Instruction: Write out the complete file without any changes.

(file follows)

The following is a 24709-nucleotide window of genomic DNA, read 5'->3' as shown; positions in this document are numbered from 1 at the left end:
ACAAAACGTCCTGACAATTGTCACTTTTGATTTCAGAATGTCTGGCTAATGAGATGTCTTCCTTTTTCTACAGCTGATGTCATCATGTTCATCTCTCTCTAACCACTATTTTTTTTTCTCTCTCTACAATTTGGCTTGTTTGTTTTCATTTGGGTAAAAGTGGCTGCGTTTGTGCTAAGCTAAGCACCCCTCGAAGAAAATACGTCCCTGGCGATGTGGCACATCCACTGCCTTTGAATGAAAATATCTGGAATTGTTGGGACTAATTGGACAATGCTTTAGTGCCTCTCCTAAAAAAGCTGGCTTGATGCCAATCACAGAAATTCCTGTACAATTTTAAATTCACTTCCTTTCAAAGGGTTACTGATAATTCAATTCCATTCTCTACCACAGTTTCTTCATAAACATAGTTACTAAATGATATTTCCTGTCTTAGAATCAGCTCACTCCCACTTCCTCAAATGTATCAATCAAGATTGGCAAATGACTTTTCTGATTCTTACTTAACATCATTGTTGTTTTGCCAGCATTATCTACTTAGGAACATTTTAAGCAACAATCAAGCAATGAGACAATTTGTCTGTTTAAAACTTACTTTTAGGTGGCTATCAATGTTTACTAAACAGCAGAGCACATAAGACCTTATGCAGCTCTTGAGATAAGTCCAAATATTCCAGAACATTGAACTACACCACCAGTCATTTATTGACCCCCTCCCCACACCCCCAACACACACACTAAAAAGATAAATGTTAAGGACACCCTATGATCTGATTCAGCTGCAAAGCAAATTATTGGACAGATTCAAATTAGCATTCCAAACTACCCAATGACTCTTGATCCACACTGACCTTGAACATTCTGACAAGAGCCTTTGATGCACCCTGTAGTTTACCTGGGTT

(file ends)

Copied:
The following is a 24709-nucleotide window of genomic DNA, read 5'->3' as shown; positions in this document are numbered from 1 at the left end:
ACAAAACGTCCTGACAATTGTCACTTTTGATTTCAGAATGTCTGGCTAATGAGATGTCTTCCTTTTTCTACAGCTGATGTCATCATGTTCATCTCTCTCTAACCACTATTTTTTTTTCTCTCTCTACAATTTGGCTTGTTTGTTTTCATTTGGGTAAAAGTGGCTGCGTTTGTGCTAAGCTAAGCACCCCTCGAAGAAAATACGTCCCTGGCGATGTGGCACATCCACTGCCTTTGAATGAAAATATCTGGAATTGTTGGGACTAATTGGACAATGCTTTAGTGCCTCTCCTAAAAAAGCTGGCTTGATGCCAATCACAGAAATTCCTGTACAATTTTAAATTCACTTCCTTTCAAAGGGTTACTGATAATTCAATTCCATTCTCTACCACAGTTTCTTCATAAACATAGTTACTAAATGATATTTCCTGTCTTAGAATCAGCTCACTCCCACTTCCTCAAATGTATCAATCAAGATTGGCAAATGACTTTTCTGATTCTTACTTAACATCATTGTTGTTTTGCCAGCATTATCTACTTAGGAACATTTTAAGCAACAATCAAGCAATGAGACAATTTGTCTGTTTAAAACTTACTTTTAGGTGGCTATCAATGTTTACTAAACAGCAGAGCACATAAGACCTTATGCAGCTCTTGAGATAAGTCCAAATATTCCAGAACATTGAACTACACCACCAGTCATTTATTGACCCCCTCCCCACACCCCCAACACACACACTAAAAAGATAAATGTTAAGGACACCCTATGATCTGATTCAGCTGCAAAGCAAATTATTGGACAGATTCAAATTAGCATTCCAAACTACCCAATGACTCTTGATCCACACTGACCTTGAACATTCTGACAAGAGCCTTTGATGCACCCTGTAGTTTACCTGGGTT